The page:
OPI: VCDS

Target Date: December 2014

CRS Recommendation (Moderate Significance)

2.   The VCDS should update the PAD to require that an RMP be developed earlier in a project’s life, include risk ranking techniques and improve the Project Opportunity and Risk Assessment content to include human resources and procurement risks.

Management Action

The PAD will require that the RMP be completed prior to a project entering the definition stage, verified by the Chief of Programme analyst prior to the PMB. Project leaders will be encouraged to include the RMP during the options analysis stage, to be verified at SRBs.

OPI: VCDS

Target Date: November 2013

Risk Management Oversight

CRS Recommendation (High Significance)

3.   VCDS should require quarterly Level One program briefs to include a capital program risk dashboard for complex projects as a minimum.

Management Action

The VCDS will ensure that the bi-annual briefs by the functional Level One and the environmental command staffs will include a program risk dashboard. National Defence Headquarters Secretariat will amend the PMB templates to reflect this change and Chief of Programme analysts will ensure that this information will be provided in future briefs.

OPI: VCDS

Target Date: November 2013

CRS Recommendation (High Significance)

4.   VCDS should revise the PAD to require SRBs to approve project risk management plans for complex projects and develop a standard risk briefing slide for PMBs and SRBs.

Management Action

A standard risk briefing slide will be developed by National Defence Headquarters Secretariat as a requirement for PMB and Defence Capability Board briefing packages. Project leaders will be encouraged to present their information in a similar format for their SRBs.

OPI: VCDS

Target Date: January 2014

Risk Management Practices

CRS Recommendation (High Significance)

5.   ADM(Mat), ADM(IM) and ADM(IE) should include a complete set of risk management tools/techniques on their respective websites tailored to the complexity of the projects.

Management Action

ADM(IE) will provide a direct link on its website to the ADM(Mat) Materiel Knowledge Network website. The Project Risk Management site is a key source for tools, procedures, and guidelines for ADM(IE) project managers.

OPI: ADM(IE)

Target Date: 31 October 2013

ADM(IM) will coordinate with ADM(Mat) to provide a single source of tools and techniques that are adaptable to Information Management/Information Technology project complexity utilizing the Materiel Knowledge Network website managed by ADM(Mat). Furthermore, ADM(IM) will ensure ADM(IM) project staff are aware of the availability of additional tools and techniques by providing a link from the ADM(IM) Group website to the Materiel Knowledge Network website.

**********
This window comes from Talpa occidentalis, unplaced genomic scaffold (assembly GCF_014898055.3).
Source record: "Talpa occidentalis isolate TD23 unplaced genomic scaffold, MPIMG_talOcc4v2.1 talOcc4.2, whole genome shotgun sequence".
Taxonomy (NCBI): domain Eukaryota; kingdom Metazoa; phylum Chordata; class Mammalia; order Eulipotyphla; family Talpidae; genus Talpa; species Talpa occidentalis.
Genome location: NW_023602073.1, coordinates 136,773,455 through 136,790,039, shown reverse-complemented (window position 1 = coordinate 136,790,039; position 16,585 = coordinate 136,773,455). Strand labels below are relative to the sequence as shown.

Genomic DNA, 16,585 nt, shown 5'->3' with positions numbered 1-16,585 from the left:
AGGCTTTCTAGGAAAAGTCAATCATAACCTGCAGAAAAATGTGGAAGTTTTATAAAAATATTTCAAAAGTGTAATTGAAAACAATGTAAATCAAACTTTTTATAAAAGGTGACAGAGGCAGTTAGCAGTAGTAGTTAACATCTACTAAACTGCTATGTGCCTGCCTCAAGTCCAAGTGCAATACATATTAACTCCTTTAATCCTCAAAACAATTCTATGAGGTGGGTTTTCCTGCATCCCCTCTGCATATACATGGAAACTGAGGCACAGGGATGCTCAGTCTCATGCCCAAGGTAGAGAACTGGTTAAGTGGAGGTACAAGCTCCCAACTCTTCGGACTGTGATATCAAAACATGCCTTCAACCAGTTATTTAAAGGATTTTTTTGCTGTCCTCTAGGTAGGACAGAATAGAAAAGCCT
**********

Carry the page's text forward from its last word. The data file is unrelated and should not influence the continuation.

OPI: ADM(IM)

Target Date: 31 December 2013

ADM(Mat) will update the Materiel Knowledge Network website to include, or link to, risk management tools/techniques, including industry practices according to the Project Management Body of Knowledge, 5th Edition. The Materiel Knowledge Network website will also contain improved procedures, advice, and guidance as to how project staff should develop and manage their risk management strategy.

OPI: ADM(Mat)

Target Date: Completed

CRS Recommendation (High Significance)

6.   VCDS should revise the PAD to include reference to risk management tools/techniques from the Level One websites.

Management Action

The PAD will be amended to provide references to risk management tools and techniques used within the Department. Each Level One is requested to provide a list of, and links to, all the risk management tools they believe to be of value to the Chief of Programme/Director Defence Programme Coordination 6 so that it may be added to the PAD. They shall thereafter conduct a review of the links they provided on an annual basis to ensure that the references are still currently in use and valid.

OPI: VCDS

Target Date: January 2014

Risk Management Training

CRS Recommendation (Moderate Significance)

7.   VCDS should ensure that RMPs include risk management training requirements for complex projects as a minimum.

Management Action

Chief of Programme staff will verify that risk management training has been completed by project staff as a pre-condition for the progress of complex projects. It remains the responsibility of project staffs to ensure that their members have the proper level of risk management training.

OPI: VCDS

Target Date: Ongoing

Annex B—Project Sample

Table 1. Project Sample. All risk management documentation was examined in detail for these projects—a mixture of equipment, information management and construction projects in different phases. Focus groups were also conducted with individuals from each of the related project offices.

Table Summary:

Fifteen projects are listed in the left-hand column. For each project, read across the row to determine the project number, project name, type and the phase of the project.

 

Serial Project NumberProject NameProject TypePhase Examined
1 C.001336 Canadian Surface Combatant Equipment Options Analysis
2 C.002673 Joint Support Ship Equipment Definition
3 00002586 Halifax-Class Modernization/Frigate Life Extension Equipment Implementation
4 C.001007 Medium to Heavy Lift Helicopter Equipment Implementation